Powershell vs VB script.

OK, OK I know there is nothing as annoying as a convert. But here's a real world problem, and how my old solution stacks up against PowerShell.

First the problem: there is a standard for digital cameras which says they old use 4 digits to identify the pictures. So my Pentax cameras create files with names like IMGP1234 (for IMaGe - Pentax). I like having a serial number but since I've shot something over 20,000 pictures the filenames aren't unique. So I've got a scheme for changing IMGP to:

  • IMGo for pictures from my Optio Compact
  • IMG0 or IMG1 for Pictures from my *ist-D SLR (now retired)
  • IMG2 for pictures from my K-10 SLR

I also replace the IMG part for sets of pictures taken together. For example the picture on the right is IND13775+.JPG. IND tells me it was take in India, 13775 fits it into sequence with my *ist-D photos and the + tells me it has been edited (somewhere there is a direct from camera version without the +). Windows will rename my files on import, but that removes the serial number. So I have a .VBS script as follows

   Set fso = CreateObject("Scripting.FileSystemObject")
   set folder = fso.getFolder("C:\Dump\Unsorted Pictures\Abingdon Airshow")
   for each file in folder.files
    on error resume next
    if lcase(left(file.name,4)) = "imgp" then
    file.name =  "AB2" & mid(file.name,5)
    end if
   set folder = nothing
   set fso = nothing

So... I was looking at how to do this in Powershell

dir | foreach {ren $_.fullname $_.name.replace("IMGP", "AB2")}

That's it. ONE LINE. Not even a very complicated line. [Update thanks to the PowerShell guy for commenting that I could have made this even shorter - hey I still think "for each ...." have to ditch the paradigms of VB]

OK, yes, it doesn't cope with IMGP1234.JPG changing case to Imgp1234+.jpg. And yes I know that PowerShell purists will say that dir, foreach and ren are all aliases and that parameters should be named rather than passed by position - but the point wasn't to produce a supportable script here. I wanted to show how small it is but also we're not having to resort to anything difficult. We've got

  • dir | something    dir | find and dir | more have been staples for years.
  • foreach . A for loop ! We've been doing those for even longer. for %f in (*.*) do something_with %f  has been in DOS and Windows for years.
  • ren fullpath  newname. Again just like we've been doing since the 1980's .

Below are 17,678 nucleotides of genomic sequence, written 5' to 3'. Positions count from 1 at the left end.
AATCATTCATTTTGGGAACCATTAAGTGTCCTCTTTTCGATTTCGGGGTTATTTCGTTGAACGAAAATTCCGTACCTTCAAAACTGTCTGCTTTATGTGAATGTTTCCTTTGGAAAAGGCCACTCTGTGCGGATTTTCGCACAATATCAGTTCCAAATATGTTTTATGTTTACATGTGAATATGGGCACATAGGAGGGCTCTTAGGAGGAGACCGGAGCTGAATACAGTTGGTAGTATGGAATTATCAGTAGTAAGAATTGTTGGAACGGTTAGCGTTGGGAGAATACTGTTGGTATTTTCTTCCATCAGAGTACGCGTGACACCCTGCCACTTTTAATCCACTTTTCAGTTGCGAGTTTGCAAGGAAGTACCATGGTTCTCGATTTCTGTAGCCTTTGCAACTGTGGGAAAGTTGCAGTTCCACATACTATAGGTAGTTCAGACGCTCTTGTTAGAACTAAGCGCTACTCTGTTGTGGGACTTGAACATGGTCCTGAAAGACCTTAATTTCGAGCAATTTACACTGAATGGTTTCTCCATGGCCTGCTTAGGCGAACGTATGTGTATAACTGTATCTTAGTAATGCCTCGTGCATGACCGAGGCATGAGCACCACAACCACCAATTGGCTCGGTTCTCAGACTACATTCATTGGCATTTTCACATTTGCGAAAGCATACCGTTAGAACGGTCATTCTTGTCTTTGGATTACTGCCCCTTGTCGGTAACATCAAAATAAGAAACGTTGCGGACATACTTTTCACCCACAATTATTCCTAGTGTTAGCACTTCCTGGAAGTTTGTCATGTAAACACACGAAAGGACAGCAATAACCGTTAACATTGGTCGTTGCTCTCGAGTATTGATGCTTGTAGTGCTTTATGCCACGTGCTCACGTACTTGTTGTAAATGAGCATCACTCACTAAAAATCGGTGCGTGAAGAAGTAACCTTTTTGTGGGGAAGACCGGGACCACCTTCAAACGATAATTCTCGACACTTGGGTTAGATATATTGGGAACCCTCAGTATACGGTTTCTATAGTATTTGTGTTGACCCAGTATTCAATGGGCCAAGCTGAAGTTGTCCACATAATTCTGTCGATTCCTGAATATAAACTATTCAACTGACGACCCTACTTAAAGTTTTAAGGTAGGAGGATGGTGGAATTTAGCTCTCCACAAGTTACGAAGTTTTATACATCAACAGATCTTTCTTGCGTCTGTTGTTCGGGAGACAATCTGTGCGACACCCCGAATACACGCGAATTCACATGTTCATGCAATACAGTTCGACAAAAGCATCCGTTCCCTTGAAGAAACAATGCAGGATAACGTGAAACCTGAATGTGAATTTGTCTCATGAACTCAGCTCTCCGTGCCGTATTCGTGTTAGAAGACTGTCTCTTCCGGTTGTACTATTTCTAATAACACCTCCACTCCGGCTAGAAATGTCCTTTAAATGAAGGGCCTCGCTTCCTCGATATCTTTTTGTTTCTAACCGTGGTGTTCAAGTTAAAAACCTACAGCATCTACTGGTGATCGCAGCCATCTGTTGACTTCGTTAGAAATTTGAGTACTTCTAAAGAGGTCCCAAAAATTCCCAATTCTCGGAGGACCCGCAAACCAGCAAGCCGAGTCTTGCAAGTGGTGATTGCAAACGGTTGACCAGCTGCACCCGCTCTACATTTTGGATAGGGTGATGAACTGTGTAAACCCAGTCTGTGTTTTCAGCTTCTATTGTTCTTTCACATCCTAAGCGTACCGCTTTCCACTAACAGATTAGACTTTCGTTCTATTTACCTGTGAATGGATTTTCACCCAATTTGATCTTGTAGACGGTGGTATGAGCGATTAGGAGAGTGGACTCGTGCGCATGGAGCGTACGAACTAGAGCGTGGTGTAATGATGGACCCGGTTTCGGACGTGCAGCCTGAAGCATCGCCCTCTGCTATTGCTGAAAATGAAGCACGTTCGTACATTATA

• replace("oldText",  "newText"). Might not been in batch scripting, but magic it ain't.

What's new here ? Using $_ instead of %f for "the current one" in a for loop. The output of dir being objects with .name and .fullname properties, and those properties having a replace method. Hmm. It makes me think

Error: Rocket Science not found.

Comments (6)

  1. James ONeill says:

    Ian, that would solve it, but it’s not on any of my cameras. And I need to know I was how I was going to name the picture and set the camera before shooting. So I have to fix it afterwards.

  2. James ONeill says:

    Christian, Glad you liked the example. I do use vista and I do use tagging 🙂  However there are 3 problems. (a) I would have 4 pictures called IMGP1234 (b) When files are archived to CD, fetching the tags is slow compared with fetching the file names. (c) When I do stack by tags I’d have extra tags that I don’t want. Those "AB" ones are from an airshow in Abingdon, and they’ll be tagged "Aircraft", and titled with things like "Red Arrows at Abingdon"  

  3. //o// says:

    you do not even need the foreach :

    dir | ren -new {$_.name.replace("IMGP","AB2")}

    Greetings //o//

  4. Richard Siddaway says:

    Even with the foreach it meets my definition of a good script – it works, it does a useful job in an acceptable time frame and you can understand it.

    The danger with going too concise is that it is difficult for others to understand and therefore slows adoption of PowerShell as it is seen as being too cryptic.

  5. Ian says:

    Isn’t there a setting on the camera where you can change the filename prefix. Or is that too easy?

  6. Christian says:

    You could also use Vista. When you import the pictures you get to set a tag which is essentially equal to "AB2" in your example.

    But that is besides the point. Your point is about how PS stack up against VB and I think your example show it very well.

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